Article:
To control the properties of the sand encountered by the animal, we use a custom-made fluidized bed, a device in which a collection of grains placed into a container with a porous bottom is driven upward by a flow of air. Below a critical flow rate, the grains remain in a solid state, but above this threshold, the grains take on the properties of a fluid. Once the airflow is stopped, the grains settle into a loosely packed state; subsequent perturbations by either pulses of air or controlled vibrations to the bed can create repeatable states of different compaction.
During experiments, the sandfish is placed in a holding pen connected to the bed, then a gate on the pen is lifted. Once the animal realizes it has access to the sand, it immediately runs out of the pen toward the material, with its back straight and using its limbs for propulsion. High-speed video reveals that to bury itself the animal uses a combination of its limbs and its body to push itself into the sand. The burial time is rapid and does not depend significantly on the packing fraction of the sand.
Once below the surface of the sand, direct visualization with high-speed cameras become impossible. To image movement within the material, we rely on high-speed x-ray video. The sand (and the lizard) are placed between an x-ray source and a scintillating material (called an image intensifier), which converts the x-ray photons into electrons, which strike another surface that emits visible light, which is then captured by a conventional high-speed camera.
When we first observed the subsurface movement of the sandfish, we were amazed to see that it was moving forward at nearly two body lengths a second using a large-amplitude undulation of its body, and without using its limbs-traveling faster than milk snakes move on flat ground. The sandfish “swam” to a depth of about 4 centimeters and then stopped undulating, presumably feeling safe. The sandfish moved forward by propagating a traveling sinusoidal wave backward from head to tail at a particular frequency—the greater the frequency, the faster it went. In tightly packed media, the animal used frequencies up to four undulations per second.
There were several interesting features of the sandfish locomotion: We expected that, as we increased the packing fraction to generate more resistive media, the animal should slow down. Measurements we made on small rods in granular media showed that drag force in tightly packed sand is nearly double that in loosely packed sand. Surprisingly, we found that volume fraction had no effect on speed for a given wave frequency. Further, the animal’s movements were the same in both loosely and tightly packed media; it was impossible to determine simply by looking at the x-ray images if the animal was swimming in more or less resistive materials. Stranger yet, we found that on average, the sandfish swam faster in the tightly packed material than in the loosely packed material. It did this by increasing undulation frequency to a higher range (its maximum frequency was nearly doubled in tight versus loose packings).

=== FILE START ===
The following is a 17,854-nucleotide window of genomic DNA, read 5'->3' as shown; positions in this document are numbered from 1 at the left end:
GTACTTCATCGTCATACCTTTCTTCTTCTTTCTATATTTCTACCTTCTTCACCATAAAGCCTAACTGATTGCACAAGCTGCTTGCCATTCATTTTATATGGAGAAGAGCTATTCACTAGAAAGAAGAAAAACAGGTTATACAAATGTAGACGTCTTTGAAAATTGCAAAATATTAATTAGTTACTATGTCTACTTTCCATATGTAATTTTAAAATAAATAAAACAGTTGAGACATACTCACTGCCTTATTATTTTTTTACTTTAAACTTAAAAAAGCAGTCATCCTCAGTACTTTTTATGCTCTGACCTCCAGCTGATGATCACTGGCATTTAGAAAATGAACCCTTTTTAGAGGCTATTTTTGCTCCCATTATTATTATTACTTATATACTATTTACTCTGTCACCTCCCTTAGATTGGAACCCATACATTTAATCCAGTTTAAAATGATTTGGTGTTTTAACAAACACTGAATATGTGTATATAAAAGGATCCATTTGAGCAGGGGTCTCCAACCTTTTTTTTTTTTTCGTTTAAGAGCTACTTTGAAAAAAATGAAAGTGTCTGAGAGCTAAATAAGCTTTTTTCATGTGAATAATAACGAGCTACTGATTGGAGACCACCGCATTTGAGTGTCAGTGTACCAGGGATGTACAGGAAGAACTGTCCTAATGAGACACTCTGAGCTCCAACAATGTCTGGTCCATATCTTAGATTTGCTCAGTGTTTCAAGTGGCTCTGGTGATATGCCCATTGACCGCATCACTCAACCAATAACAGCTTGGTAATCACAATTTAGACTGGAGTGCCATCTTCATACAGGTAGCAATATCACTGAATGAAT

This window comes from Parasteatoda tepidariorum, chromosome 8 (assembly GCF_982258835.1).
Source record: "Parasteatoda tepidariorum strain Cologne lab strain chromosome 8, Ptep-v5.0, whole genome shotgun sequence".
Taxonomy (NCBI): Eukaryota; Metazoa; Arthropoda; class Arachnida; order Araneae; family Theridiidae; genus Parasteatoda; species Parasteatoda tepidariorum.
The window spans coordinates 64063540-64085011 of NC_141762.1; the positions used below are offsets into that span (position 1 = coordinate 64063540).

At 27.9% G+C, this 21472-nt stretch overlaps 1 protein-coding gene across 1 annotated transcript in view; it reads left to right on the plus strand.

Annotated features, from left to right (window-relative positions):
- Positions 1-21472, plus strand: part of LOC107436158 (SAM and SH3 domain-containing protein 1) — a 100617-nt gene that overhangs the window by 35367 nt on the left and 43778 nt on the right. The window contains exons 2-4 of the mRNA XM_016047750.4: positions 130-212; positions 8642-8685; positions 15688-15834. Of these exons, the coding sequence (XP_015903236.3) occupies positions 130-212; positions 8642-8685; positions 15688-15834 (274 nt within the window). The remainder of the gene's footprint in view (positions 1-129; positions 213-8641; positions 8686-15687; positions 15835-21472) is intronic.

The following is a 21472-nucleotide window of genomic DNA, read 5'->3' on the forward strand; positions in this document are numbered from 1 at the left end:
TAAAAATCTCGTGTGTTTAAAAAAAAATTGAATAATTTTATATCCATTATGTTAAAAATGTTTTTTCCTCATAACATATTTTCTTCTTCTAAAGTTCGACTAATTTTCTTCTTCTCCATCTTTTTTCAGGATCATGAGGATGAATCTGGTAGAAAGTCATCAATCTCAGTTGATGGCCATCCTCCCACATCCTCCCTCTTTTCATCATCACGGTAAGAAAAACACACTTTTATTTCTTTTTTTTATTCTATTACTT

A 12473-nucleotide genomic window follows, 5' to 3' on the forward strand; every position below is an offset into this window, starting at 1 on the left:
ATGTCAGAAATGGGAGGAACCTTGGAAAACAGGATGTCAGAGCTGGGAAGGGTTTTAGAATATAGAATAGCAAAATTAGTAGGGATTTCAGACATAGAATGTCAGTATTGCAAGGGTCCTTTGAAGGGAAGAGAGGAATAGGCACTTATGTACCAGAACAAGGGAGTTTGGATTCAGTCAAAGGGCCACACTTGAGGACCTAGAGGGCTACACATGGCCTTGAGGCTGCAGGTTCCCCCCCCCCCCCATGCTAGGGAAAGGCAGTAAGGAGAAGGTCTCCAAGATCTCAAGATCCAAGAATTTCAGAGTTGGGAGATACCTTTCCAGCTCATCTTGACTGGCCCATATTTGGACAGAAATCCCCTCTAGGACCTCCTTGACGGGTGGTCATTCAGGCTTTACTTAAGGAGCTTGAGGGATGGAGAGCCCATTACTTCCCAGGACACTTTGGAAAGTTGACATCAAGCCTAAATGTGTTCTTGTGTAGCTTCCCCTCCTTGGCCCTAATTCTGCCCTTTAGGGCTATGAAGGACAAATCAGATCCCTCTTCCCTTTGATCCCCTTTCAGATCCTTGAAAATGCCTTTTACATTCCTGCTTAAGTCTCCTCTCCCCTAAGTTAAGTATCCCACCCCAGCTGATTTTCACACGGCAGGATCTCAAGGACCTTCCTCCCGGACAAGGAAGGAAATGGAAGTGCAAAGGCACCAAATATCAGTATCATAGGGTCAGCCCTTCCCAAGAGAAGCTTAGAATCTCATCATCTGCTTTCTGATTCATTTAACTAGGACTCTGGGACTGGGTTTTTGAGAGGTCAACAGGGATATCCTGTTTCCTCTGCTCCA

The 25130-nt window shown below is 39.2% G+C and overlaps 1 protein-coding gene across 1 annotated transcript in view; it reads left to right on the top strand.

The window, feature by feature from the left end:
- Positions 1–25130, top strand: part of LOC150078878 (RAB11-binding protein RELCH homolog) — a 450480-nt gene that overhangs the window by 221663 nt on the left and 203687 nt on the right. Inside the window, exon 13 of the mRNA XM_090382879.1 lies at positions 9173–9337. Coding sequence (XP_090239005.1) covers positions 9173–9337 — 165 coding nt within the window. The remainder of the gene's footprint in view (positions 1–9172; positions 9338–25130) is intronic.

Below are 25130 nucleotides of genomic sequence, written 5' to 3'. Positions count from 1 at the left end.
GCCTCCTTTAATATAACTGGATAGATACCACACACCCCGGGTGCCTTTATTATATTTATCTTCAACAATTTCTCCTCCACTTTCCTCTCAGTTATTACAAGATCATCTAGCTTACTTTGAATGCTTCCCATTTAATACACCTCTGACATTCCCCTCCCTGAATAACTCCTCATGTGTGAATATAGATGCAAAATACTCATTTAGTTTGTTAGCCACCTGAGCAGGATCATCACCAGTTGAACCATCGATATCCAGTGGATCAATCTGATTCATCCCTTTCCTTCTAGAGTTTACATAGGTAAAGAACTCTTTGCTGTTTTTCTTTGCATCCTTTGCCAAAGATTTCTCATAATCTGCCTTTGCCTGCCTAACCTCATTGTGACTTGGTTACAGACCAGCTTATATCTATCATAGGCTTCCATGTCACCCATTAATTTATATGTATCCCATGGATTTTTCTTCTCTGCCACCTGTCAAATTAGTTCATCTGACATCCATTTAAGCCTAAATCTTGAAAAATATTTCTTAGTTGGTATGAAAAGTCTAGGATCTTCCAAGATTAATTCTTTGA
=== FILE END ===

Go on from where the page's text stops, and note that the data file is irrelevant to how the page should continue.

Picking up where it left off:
In experiments and models, we use a number called the wave efficiency to characterize the locomotion of the sandfish—it is commonly used to characterize the locomotion of other swimmers (such as millimeter-long nematode worms) in deformable media. Wave efficiency is defined as the average swimming speed divided by the wave speed (which is a product of the frequency and the wavelength). If there is no movement of the material and no slip of the animal, the wave efficiency is one and the animal effectively moves in a tube. If the animal were in a vacuum with nothing to push against, the wave efficiency would be zero. In granular media, we found that the sandfish swam with a wave efficiency of 0.5, nearly twice that of nematodes in fluids (about 0.2) and greater than snakes on frictional surfaces (about 0.3). Remarkably, the wave efficiency of the sandfish did not depend on the compaction of the sand.
Modeling the Sandfish
To explain some of these phenomena, a doctoral student in one of our (Goldman’s) groups, Yang Ding, first applied the resistive-force technique (RFT) described above for snakes. We hypothesized that this approach would be applicable in sand because the x-ray images indicated that the material near the animal was flowing. Also, dissipation in granular media is large and disturbances from different regions of the sand do not influence each other so that forces from separate elements (slices) of the body can be linearly combined.